“This is a leaf,” I tell my four-month old son. He stares in fascination. His eyes are witnessing something new, but he doesn’t yet know that it is called “leaf.” Nor does he yet know that he is called “Aviv.” Soon I will reverse the lesson: “What is this?” I will ask Aviv, pointing to a leaf in a picture book, testing whether he can recall its corresponding name. With enough repetition of names and images, images and names, he will gradually connect things to their accepted labels and develop the capacity for language.
In so doing, Aviv will be acquiring a talent unique to the human species. He will gain the mental power of causing things to appear and disappear by will. He will be able to say “leaf” without there being a leaf present, and bring its image to his mind’s eye. The same with any other object, event, person or place he will have ever experienced. Within the limits of his inner world, this is nothing less than telekinesis. It won’t single Aviv out from among his own kind, but in comparison to all other species, he will have attained the status of a superhero.
Superheroes share similar fates. The first phase of their development is always one of discovery, in which they realize their unique potential. Then follows a period of learning to harness that potential to their will. During this second phase, the hero’s powers are more of a curse than a blessing, rendering him dangerous to society. Superman’s futile attempts to hide his physical superiority come across as clownish, the Incredible Hulk socializes like a bull in a China store, and Jean, the first mutant student at Xavier’s School for Gifted Youngsters, has some of her powers secretly suppressed for her own security. Typically, our hero cannot advance from this second phase by his own will. An external challenge must call his powers forth, one that cannot be resolved by mortal means. Civil strife, geological catastrophe, or extraterrestrial invasion usher our hero into the third and final phase: mastering his talent, saving the day, and regaining public favor.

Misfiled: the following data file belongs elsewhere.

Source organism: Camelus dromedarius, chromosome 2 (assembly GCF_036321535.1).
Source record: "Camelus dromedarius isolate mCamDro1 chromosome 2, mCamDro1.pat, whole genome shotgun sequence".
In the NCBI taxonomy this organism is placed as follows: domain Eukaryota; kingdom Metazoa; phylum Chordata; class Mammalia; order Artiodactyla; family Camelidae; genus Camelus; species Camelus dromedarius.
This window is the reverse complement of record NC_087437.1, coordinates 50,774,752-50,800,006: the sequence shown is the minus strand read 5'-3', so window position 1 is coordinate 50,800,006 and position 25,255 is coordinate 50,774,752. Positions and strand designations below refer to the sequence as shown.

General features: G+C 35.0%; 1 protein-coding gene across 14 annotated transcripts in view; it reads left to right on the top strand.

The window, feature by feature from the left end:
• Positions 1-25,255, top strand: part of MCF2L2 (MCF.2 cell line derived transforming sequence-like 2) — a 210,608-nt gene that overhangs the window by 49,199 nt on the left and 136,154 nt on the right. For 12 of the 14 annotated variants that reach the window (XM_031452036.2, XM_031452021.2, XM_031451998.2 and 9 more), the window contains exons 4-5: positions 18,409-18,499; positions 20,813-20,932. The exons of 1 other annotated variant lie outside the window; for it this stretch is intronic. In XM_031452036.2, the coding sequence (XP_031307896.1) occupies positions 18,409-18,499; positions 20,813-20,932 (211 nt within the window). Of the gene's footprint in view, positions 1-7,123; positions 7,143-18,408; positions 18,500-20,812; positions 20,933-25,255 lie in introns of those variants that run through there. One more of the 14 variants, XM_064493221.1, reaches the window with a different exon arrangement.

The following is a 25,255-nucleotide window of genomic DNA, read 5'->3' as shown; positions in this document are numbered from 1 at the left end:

Our mental telekinesis, however, rarely arrives at this final stage. Perhaps because we share it with others and consider it commonplace. Perhaps because it is invisible from the outside and unimpressive. Be that as it may, throughout our lives, our thinking associates erratically, like the clownish Superman. It recalls the wrong things at the wrong time, like the blundering Hulk. It neglects personal verification in favor of adopting safer, popular views, like the suppressed Jean. We remain locked in the saddest phase of heroism, estranged from ourselves and our surroundings.
If we wait for civil strife, geological catastrophe, or extraterrestrial invasion to force our mental powers to their potential, we may well die waiting. But if we shift our focus to the very realm where our powers manifest — our inner world — there we may find a different kind of strife, catastrophe, and invasion to spur our talent into fruition. The civil war of our many ‘I’s, the devastation of our vanity being punctured, or the intrusion of our negative emotions may well put our minds to the test if, like heroes, we rise to their challenge.
Here, inner telekinesis succeeds where external telekinesis fails. Aviv will soon learn to bring the image of a leaf to his mind’s eye by saying “leaf,” but he won’t be able to make a real leaf appear. The practitioner of inner telekinesis, on the other hand, learns to bring the image of consciousness to his mind’s eye by saying “Be,” and then really becomes conscious.